I loved The Pendle Witch Child shown on BBC 4 yesterday evening. Simon Armitage's prose, the animated illustrations and the bleak but beautiful Lancashire landscape combined to create a fantastical, eerie atmosphere.
More about the story here: http://www.bbc.co.uk/news/magazine-14490790
BBC iplayer here: http://www.bbc.co.uk/iplayer/episode/b013fj47/The_Pendle_Witch_Child/
I have always been interested in witches, because I have always been intrigued and fascinated with people who are deemed outcasts and outside of the mainstream and the realm of respectability.
If you read about witches and witches trials, you will discover more about the psyche of an era, than you would ever find in any historical book. It has to do with religion, politics, sex, psychology, ignorance, disfunctional families, greed, fear of the unknown and strangers, fear of independent/beautiful women, envy and jealousy.
One book I've found very instructive is "Witchfinders: A seventeenth Century English tragedy" by Malcom Gaskill. It tells - in sometimes gory details - the story of the brutal witch-hunt that took place in East Anglia in the 17th C, led by Matthew Hopkins, aka the Witchfinder General.
I have always said that if I had lived in the 17th C, I probably would have been denounced and burned as a witch. People's attitudes haven't changed that much when faced with independent, opinionated, strong-minded women who don't care too much about the conventions layed out by society. I have observed that kind of attitude mostly in women. Strange, that, eh?
During my short career as a teacher in inner London, I have been called a witch numerous times - most certainly because of my somewhat "strong features" - I am not an English Rose type of woman! - and dyed black hair, and my love of dark clothing. I've heard the words "she's a witch" hissed in school corridors, I've had students ask me if I was one, if I knew Satan and such fun things. You see, in the 21st Century, in some communities, witches are still very much of actuality. These extremely religious people still believe in Satan and Evil and magic, literally. They reject science, evolution and common sense. For them, witches are very real and represent a real threat. Believe me, it feels strange when people call you a witch without any irony whatsoever.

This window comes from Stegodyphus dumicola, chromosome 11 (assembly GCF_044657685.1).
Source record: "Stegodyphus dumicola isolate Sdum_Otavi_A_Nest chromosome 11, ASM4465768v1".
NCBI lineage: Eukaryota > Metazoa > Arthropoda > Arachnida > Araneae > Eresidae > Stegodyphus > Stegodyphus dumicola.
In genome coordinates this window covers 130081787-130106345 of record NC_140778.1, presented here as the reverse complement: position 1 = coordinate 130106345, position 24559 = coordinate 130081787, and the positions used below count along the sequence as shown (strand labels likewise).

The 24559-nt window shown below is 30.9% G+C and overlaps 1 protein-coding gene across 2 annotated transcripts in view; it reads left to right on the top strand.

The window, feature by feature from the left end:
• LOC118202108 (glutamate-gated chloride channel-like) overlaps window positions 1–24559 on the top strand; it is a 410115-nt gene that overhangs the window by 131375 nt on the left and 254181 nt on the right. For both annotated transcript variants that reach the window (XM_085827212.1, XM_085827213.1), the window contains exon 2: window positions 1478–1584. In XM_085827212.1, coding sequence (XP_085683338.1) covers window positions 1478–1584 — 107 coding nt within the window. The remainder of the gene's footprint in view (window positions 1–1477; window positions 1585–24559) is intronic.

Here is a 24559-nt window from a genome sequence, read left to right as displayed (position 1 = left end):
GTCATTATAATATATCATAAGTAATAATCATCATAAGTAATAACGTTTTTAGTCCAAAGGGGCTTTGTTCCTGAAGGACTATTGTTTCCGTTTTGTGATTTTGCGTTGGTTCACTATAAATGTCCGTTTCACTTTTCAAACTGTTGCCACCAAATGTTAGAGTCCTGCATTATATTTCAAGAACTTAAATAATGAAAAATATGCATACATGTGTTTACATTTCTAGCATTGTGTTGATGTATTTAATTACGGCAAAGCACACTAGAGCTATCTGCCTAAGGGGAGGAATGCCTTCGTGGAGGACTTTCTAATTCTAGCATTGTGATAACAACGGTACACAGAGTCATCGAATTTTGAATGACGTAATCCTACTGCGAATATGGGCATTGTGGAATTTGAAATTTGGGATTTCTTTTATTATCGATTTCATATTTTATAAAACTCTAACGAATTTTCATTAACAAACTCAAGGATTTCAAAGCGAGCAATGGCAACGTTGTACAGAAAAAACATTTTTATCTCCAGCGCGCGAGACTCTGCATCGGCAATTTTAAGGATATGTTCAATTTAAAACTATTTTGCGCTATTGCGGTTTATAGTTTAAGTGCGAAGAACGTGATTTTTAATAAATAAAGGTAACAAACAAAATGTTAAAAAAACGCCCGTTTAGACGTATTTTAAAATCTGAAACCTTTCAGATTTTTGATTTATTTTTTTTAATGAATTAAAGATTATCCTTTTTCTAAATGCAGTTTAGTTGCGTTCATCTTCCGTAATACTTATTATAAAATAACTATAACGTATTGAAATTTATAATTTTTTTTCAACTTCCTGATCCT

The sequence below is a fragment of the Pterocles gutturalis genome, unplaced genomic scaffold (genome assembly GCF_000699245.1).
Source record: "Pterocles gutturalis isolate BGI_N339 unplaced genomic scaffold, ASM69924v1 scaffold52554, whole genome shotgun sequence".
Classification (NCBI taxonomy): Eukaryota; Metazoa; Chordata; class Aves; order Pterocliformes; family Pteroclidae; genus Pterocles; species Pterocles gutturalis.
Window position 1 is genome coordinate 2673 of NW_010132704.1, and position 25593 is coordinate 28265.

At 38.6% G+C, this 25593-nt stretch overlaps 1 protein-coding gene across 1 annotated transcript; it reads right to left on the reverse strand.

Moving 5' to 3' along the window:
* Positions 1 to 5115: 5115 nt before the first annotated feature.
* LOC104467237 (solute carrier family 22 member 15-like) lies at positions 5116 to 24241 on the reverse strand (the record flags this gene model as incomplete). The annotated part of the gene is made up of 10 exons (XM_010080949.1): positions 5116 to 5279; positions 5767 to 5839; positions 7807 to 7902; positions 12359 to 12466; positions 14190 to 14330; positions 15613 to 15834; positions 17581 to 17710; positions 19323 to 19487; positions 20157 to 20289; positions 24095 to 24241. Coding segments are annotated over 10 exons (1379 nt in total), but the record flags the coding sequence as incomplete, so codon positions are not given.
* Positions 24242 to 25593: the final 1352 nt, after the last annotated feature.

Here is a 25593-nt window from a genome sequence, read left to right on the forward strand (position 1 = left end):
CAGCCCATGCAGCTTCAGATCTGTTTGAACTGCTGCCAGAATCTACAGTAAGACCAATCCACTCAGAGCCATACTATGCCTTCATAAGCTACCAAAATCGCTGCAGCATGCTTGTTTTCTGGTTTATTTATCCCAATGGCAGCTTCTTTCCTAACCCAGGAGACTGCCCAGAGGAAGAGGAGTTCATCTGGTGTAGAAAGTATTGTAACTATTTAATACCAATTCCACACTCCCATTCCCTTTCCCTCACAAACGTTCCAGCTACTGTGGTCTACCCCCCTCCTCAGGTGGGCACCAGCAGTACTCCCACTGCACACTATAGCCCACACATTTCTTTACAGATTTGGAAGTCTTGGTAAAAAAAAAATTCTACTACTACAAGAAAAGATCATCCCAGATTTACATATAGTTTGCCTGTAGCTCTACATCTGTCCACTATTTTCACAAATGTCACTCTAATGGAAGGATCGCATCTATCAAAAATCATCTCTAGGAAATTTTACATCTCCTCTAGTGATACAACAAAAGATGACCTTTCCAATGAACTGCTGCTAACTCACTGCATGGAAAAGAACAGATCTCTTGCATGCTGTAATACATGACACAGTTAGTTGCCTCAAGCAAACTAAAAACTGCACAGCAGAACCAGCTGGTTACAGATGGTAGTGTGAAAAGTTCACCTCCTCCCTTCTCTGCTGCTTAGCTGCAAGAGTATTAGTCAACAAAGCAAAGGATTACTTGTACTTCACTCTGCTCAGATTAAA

I've had the good grace of taking it as a compliment though. It makes me sound more interesting than I really am!
I am looking forward to reading Syd Moore's first novel, "The Drowning Pool", out this September. It is inspired by the real life story of the sea witch of Leigh-on-Sea, Sarah Moore. Ms Moore (Syd) did a presentation on the book at this year's Shorelines literary festival in Southend, and it was utterly fascinating. I hope I'll have the opportunity to hear more about her research in the forthcoming months, as the author seems to know a great deal about the witch-hunts that have taken place in Essex, and has managed to find links between 17th C and contemporary England.
Syd Moore in The Echo newspaper.
Her Facebook page: Syd Moore Facebook
Most of all, of course, witches have inspired terrific tales and stories and legends... For a writer like me, they are a bottomless source of inspiration!
In my novel "I Am a Muse", there are no witches. But there is a Crimson Woman, a slight variation on the theme of the Scarlet Woman, another mythical female character.
I think therefore I write.
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